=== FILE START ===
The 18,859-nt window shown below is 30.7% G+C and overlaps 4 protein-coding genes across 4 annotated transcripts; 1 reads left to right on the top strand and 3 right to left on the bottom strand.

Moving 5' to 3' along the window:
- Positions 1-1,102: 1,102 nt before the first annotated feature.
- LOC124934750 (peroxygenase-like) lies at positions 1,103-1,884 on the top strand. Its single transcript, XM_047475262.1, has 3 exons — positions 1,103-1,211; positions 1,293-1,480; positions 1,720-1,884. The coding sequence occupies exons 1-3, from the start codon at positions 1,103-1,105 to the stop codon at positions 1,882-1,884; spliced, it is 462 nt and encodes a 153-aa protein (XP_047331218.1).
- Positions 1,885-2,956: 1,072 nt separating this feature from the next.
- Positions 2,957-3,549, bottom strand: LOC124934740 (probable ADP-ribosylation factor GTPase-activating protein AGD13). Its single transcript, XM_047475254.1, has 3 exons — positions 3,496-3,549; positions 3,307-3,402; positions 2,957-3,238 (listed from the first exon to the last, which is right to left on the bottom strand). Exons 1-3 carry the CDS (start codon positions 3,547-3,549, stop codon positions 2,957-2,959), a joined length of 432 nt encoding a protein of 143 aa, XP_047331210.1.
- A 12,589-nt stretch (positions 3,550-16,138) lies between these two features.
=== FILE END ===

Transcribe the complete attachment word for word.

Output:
The 18,859-nt window shown below is 30.7% G+C and overlaps 4 protein-coding genes across 4 annotated transcripts; 1 reads left to right on the top strand and 3 right to left on the bottom strand.

Moving 5' to 3' along the window:
- Positions 1-1,102: 1,102 nt before the first annotated feature.
- LOC124934750 (peroxygenase-like) lies at positions 1,103-1,884 on the top strand. Its single transcript, XM_047475262.1, has 3 exons — positions 1,103-1,211; positions 1,293-1,480; positions 1,720-1,884. The coding sequence occupies exons 1-3, from the start codon at positions 1,103-1,105 to the stop codon at positions 1,882-1,884; spliced, it is 462 nt and encodes a 153-aa protein (XP_047331218.1).
- Positions 1,885-2,956: 1,072 nt separating this feature from the next.
- Positions 2,957-3,549, bottom strand: LOC124934740 (probable ADP-ribosylation factor GTPase-activating protein AGD13). Its single transcript, XM_047475254.1, has 3 exons — positions 3,496-3,549; positions 3,307-3,402; positions 2,957-3,238 (listed from the first exon to the last, which is right to left on the bottom strand). Exons 1-3 carry the CDS (start codon positions 3,547-3,549, stop codon positions 2,957-2,959), a joined length of 432 nt encoding a protein of 143 aa, XP_047331210.1.
- A 12,589-nt stretch (positions 3,550-16,138) lies between these two features.